2) and 3) are quite similar (although not the same), but the others are
very different. In other words, I believe there are more semantics (all
of which are useful in some situations) than your proposal allows.

--
Jon Skeet - <sk***@pobox.com>
http://www.pobox.com/~skeet Blog: http://www.msmvps.com/jon.skeet
If replying to the group, please do not mail me too

Jan 17 '07 #156

"Bruce Wood" <br*******@canada.comwrote in message
news:11**********************@s34g2000cwa.googlegr oups.com...
>
Peter Olcott wrote:
>"Bruce Wood" <br*******@canada.comwrote in message
news:11**********************@51g2000cwl.googlegr oups.com...
OK.. this discussion is descending into silly territory. Perhaps this
will help. I make the following claims.

1. The price for the unified type model and additional expressive power
of C++ (where everything is a value unless you "manually" take a
reference to it) is that you are forced to take careful note of lots of
picky details. In particular, you have to litter your code with & and
*, and _know when to do so_ and when not to.

I am not recommending making C# more like C++, just the opposite. I am
recommending that C# reduce its complexity even more, and do this in a way
that
neither reduces speed nor increases space very much. Polymorphism both
reduces
speed and increases space, yet the benefits far outweigh the cost, because
the
benefits are large and the cost is small.

Yes, but HOW? I can't for the life of me see how, or even see a way to
approach the problem. I've thought of only three alternatives so far,
and in all cases the cure is worse than the disease, as it were:

1. Unify in favour of reference types. Everything is (or appears to be)
a reference type. If everything really is a reference type, then
performance goes in the crapper as every int, bool, and double goes
onto the heap and requires a pointer dereference. Whether everything
A pointer dereference is not expensive. I just benchmarked it at only 16% more
total time, in a tight loop.
appears to be or really is a reference type, whenever you want to pass
a value (like an int) to a method by value, you have to say something
special, like "val" (as opposed to the current "ref" which would become
There is no [val] or [ref] the idea it to remove these concepts from the
language domain. In their place are [in], (input read-only) [out] (output
write-only) and [io] (input/output read/write).
the default). This would litter your code with "val" markers on method
headers, and if you forgot one, you might hose your caller. Some
languages take this approach (FORTRAN did, I'm not sure about
Smalltalk). It doesn't strike me as helping matters at all.

2. Unify in favour of value types. This is effectively what C++ does.
The problem is that then _almost_ every time I pass an object to a
method I have to remember to say "ref". This just ends up peppering my
method signatures with "ref" all over the place, and if I forget to add
a "ref" then I end up with a horribly inefficient call as some monster
instance is loaded onto the stack. Guess what every newbie out there
will be doing? All this gives me is a bunch more busywork (saying "ref"
all over the place) for no gain that I can see, other than the ability
to pass an object on the stack that one time out of 100 when it's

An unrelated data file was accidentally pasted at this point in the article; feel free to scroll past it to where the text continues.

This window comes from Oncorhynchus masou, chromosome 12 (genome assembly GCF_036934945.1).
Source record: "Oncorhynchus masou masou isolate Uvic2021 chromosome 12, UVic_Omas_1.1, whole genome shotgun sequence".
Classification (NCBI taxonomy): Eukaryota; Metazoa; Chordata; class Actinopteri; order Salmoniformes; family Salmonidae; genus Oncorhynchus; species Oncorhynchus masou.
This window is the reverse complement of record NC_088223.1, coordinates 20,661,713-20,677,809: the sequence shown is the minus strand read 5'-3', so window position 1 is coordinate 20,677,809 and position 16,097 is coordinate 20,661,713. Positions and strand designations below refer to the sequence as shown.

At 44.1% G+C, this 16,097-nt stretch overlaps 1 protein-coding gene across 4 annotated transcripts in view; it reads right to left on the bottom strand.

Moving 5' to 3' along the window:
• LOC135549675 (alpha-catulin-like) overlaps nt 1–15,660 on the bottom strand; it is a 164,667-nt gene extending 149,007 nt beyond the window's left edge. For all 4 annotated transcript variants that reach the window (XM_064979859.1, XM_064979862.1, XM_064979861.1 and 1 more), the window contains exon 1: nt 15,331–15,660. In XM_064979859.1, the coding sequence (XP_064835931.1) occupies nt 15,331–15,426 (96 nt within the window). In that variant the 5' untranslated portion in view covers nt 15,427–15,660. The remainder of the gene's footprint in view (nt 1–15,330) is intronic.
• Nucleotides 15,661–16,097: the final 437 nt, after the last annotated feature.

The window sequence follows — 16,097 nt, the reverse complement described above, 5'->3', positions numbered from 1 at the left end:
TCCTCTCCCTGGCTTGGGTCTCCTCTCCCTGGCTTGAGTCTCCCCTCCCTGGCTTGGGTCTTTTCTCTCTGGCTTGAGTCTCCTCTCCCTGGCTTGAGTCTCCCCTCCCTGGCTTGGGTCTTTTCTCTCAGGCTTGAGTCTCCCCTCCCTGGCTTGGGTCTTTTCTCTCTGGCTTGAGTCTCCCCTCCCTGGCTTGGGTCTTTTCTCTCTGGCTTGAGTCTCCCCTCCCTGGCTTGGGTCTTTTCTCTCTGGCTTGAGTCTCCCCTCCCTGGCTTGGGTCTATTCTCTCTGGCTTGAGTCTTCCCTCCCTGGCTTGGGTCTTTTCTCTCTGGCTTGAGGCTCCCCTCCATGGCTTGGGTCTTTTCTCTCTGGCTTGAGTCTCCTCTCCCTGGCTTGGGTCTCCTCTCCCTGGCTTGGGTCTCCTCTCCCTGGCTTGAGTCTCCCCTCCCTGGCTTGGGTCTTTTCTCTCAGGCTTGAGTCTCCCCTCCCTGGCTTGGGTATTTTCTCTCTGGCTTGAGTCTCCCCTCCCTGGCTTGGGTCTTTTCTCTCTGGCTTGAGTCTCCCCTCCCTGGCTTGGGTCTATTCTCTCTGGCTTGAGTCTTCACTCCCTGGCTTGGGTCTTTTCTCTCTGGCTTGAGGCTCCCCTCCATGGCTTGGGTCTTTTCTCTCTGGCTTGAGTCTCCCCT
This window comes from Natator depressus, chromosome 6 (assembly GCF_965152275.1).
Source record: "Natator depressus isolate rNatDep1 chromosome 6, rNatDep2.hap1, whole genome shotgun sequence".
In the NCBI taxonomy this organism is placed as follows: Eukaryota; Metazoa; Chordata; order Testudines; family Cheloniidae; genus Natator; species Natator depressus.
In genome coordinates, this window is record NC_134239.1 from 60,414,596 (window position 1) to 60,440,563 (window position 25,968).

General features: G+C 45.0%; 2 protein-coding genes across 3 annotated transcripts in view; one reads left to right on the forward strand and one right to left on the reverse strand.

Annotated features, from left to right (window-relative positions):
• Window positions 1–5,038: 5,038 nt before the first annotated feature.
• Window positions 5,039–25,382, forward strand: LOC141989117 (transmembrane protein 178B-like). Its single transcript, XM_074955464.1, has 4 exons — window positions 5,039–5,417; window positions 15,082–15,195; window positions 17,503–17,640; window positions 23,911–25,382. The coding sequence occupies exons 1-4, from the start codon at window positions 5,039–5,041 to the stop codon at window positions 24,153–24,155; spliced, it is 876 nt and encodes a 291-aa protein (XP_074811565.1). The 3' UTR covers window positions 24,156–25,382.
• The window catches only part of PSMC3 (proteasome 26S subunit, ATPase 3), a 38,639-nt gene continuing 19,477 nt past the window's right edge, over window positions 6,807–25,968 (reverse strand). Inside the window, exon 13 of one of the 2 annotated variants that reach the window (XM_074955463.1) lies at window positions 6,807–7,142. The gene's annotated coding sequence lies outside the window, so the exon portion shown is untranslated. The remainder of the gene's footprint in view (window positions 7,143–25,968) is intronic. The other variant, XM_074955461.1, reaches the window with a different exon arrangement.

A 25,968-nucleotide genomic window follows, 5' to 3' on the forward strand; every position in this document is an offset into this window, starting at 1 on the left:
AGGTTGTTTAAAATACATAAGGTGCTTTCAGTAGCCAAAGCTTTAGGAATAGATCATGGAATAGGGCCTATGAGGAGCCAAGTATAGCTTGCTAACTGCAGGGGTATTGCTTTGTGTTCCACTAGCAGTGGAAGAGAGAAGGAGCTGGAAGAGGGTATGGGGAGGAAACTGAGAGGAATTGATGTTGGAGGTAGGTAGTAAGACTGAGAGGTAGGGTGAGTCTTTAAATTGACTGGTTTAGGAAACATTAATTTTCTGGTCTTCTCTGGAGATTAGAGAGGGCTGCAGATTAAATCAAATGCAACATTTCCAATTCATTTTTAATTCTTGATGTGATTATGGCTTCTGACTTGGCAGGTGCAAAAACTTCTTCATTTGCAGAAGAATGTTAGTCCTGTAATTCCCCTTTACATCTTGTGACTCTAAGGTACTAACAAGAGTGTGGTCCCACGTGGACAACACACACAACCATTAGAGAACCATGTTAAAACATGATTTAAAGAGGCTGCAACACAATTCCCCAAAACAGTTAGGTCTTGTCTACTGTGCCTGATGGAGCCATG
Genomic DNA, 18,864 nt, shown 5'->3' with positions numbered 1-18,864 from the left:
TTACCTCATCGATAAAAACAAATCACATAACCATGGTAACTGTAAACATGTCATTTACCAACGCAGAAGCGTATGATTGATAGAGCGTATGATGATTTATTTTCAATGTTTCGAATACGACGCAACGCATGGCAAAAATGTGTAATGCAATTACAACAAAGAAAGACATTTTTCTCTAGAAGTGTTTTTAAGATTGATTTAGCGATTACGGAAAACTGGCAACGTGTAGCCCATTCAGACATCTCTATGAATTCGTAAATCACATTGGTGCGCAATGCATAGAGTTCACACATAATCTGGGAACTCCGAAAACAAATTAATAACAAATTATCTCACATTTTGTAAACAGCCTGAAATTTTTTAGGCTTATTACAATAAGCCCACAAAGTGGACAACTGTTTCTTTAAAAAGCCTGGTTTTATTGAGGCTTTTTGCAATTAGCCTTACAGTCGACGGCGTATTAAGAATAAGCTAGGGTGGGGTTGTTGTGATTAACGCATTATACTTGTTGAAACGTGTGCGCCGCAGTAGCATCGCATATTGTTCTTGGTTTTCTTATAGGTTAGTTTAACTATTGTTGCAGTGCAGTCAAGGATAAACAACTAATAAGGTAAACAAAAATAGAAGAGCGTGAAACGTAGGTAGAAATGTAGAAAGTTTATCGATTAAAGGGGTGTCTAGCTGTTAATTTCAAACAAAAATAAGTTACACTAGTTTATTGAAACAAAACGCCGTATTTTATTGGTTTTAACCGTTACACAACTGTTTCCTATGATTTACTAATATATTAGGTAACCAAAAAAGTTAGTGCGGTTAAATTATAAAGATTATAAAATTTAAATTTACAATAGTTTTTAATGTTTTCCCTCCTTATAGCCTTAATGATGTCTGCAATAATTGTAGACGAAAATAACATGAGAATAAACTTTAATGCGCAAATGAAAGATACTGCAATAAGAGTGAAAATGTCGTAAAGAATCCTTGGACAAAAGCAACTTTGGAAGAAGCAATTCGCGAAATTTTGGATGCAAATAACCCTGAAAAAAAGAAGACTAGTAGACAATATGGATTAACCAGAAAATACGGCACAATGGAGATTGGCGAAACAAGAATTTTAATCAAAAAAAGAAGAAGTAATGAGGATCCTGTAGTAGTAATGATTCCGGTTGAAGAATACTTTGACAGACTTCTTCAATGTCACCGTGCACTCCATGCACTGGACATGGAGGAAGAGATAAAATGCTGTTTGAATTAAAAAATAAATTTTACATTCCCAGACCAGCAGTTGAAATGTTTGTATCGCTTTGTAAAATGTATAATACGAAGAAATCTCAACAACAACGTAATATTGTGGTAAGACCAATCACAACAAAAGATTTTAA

really what I want.

3. Keep the distinction, but hide it somehow. Besides not really
understanding how this would work, it still doesn't help me, because
the distinction is _important_. It really does matter which semantics I
choose for a type, just as it matters in C++ whether I choose to pass
an object/value by value or by reference. It deeply affects my program
and how it works. It matters a lot whether an assignment gives me a
copy or a reference to the same object instance. I'm not sure how to
abstract that away.

As I said, I freely admit that this may be lack of imagination on my
part. Feel free to propose another solution.

What would this "abstracting away" look like?
>>
>
2. Far from liberating the programmer from "having to worry about value
versus reference types", C++ throws it right in your face and forces
you to deal with it in almost every line of code. By contrast, C# does
something conceptually ugly but practically beautiful. By dividing
types into value types and reference types, C# forces you to make the
choice once, up front. From then on the language normally does what you
would expect with the type.

3. C# is simpler to code in for what appears to be a trivial reason,
but turns out to be pivotal: in order to get the behaviour you want,
you don't have to say anything. You don't have to say &, or *, or ref,
or out. You just declare a variable, work with it, pass it to methods,
and everything works the way you would like it to. As with all
heuristic rules, this one is not absolute. Sometimes the language
_doesn't_ do what you want by default, and you have to say "ref" or
"out". However, look around the Framework classes and see how often you
see those two keywords. They're very, very rarely needed.

4. Point #3 means that C# is easier to learn for newbies. One just
writes code, and by and large it does "the right thing" without any
extra tweaking. The same cannot be said for C++. I was amazed in a
previous job by how many people were guessing at when to use & and when
to pass a variable straight into a method, and when they had to
dereference with * and when they didn't. These were experienced
programmers. The only time this happens in C# is in that
one-in-a-hundred case in which you need ref, out, or a clone.

5. Far from "improving programmer productivity," unifying the type
model in C# in the style of C++ would reduce programmer productivity
and increase programmer confusion. I saw it happen in C and C++. I see